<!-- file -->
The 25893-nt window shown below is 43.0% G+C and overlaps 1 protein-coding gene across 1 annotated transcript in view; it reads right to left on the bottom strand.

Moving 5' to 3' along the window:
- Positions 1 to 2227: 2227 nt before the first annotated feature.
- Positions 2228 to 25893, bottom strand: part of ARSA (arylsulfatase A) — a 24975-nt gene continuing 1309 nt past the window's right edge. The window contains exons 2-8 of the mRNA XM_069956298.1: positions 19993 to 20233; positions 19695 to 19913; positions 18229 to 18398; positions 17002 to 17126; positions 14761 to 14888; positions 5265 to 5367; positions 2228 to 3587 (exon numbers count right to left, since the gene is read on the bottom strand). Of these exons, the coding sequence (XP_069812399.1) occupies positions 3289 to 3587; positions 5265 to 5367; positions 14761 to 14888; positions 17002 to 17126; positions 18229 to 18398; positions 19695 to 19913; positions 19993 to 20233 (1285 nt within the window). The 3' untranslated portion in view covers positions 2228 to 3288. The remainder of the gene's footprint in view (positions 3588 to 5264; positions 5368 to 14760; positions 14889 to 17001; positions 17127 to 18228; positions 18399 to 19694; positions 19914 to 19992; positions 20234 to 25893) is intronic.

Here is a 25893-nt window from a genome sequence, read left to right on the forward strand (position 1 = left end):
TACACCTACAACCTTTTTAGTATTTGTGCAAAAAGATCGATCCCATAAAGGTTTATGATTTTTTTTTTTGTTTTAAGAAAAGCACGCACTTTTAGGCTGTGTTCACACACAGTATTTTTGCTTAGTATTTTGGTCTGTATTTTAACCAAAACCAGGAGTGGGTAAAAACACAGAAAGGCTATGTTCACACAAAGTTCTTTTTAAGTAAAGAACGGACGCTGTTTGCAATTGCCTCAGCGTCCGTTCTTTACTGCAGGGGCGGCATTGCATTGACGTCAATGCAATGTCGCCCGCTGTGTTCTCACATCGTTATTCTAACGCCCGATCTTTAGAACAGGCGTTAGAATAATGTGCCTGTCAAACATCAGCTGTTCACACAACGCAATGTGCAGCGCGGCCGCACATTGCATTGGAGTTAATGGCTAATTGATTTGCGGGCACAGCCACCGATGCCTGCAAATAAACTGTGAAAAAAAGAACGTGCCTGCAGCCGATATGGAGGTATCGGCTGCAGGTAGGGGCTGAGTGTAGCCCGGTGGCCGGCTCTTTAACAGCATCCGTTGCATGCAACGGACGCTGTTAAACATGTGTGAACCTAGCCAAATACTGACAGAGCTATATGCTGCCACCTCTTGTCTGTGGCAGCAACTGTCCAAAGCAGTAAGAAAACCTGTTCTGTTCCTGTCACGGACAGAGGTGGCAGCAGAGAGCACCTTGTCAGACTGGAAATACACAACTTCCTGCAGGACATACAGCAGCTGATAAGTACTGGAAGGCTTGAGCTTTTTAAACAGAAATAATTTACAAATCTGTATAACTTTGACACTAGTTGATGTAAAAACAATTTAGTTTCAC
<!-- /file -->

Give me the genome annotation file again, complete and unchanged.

The 25893-nt window shown below is 43.0% G+C and overlaps 1 protein-coding gene across 1 annotated transcript in view; it reads right to left on the bottom strand.

Moving 5' to 3' along the window:
- Positions 1 to 2227: 2227 nt before the first annotated feature.
- Positions 2228 to 25893, bottom strand: part of ARSA (arylsulfatase A) — a 24975-nt gene continuing 1309 nt past the window's right edge. The window contains exons 2-8 of the mRNA XM_069956298.1: positions 19993 to 20233; positions 19695 to 19913; positions 18229 to 18398; positions 17002 to 17126; positions 14761 to 14888; positions 5265 to 5367; positions 2228 to 3587 (exon numbers count right to left, since the gene is read on the bottom strand). Of these exons, the coding sequence (XP_069812399.1) occupies positions 3289 to 3587; positions 5265 to 5367; positions 14761 to 14888; positions 17002 to 17126; positions 18229 to 18398; positions 19695 to 19913; positions 19993 to 20233 (1285 nt within the window). The 3' untranslated portion in view covers positions 2228 to 3288. The remainder of the gene's footprint in view (positions 3588 to 5264; positions 5368 to 14760; positions 14889 to 17001; positions 17127 to 18228; positions 18399 to 19694; positions 19914 to 19992; positions 20234 to 25893) is intronic.

Here is a 25893-nt window from a genome sequence, read left to right on the forward strand (position 1 = left end):
TACACCTACAACCTTTTTAGTATTTGTGCAAAAAGATCGATCCCATAAAGGTTTATGATTTTTTTTTTTGTTTTAAGAAAAGCACGCACTTTTAGGCTGTGTTCACACACAGTATTTTTGCTTAGTATTTTGGTCTGTATTTTAACCAAAACCAGGAGTGGGTAAAAACACAGAAAGGCTATGTTCACACAAAGTTCTTTTTAAGTAAAGAACGGACGCTGTTTGCAATTGCCTCAGCGTCCGTTCTTTACTGCAGGGGCGGCATTGCATTGACGTCAATGCAATGTCGCCCGCTGTGTTCTCACATCGTTATTCTAACGCCCGATCTTTAGAACAGGCGTTAGAATAATGTGCCTGTCAAACATCAGCTGTTCACACAACGCAATGTGCAGCGCGGCCGCACATTGCATTGGAGTTAATGGCTAATTGATTTGCGGGCACAGCCACCGATGCCTGCAAATAAACTGTGAAAAAAAGAACGTGCCTGCAGCCGATATGGAGGTATCGGCTGCAGGTAGGGGCTGAGTGTAGCCCGGTGGCCGGCTCTTTAACAGCATCCGTTGCATGCAACGGACGCTGTTAAACATGTGTGAACCTAGCCAAATACTGACAGAGCTATATGCTGCCACCTCTTGTCTGTGGCAGCAACTGTCCAAAGCAGTAAGAAAACCTGTTCTGTTCCTGTCACGGACAGAGGTGGCAGCAGAGAGCACCTTGTCAGACTGGAAATACACAACTTCCTGCAGGACATACAGCAGCTGATAAGTACTGGAAGGCTTGAGCTTTTTAAACAGAAATAATTTACAAATCTGTATAACTTTGACACTAGTTGATGTAAAAACAATTTAGTTTCAC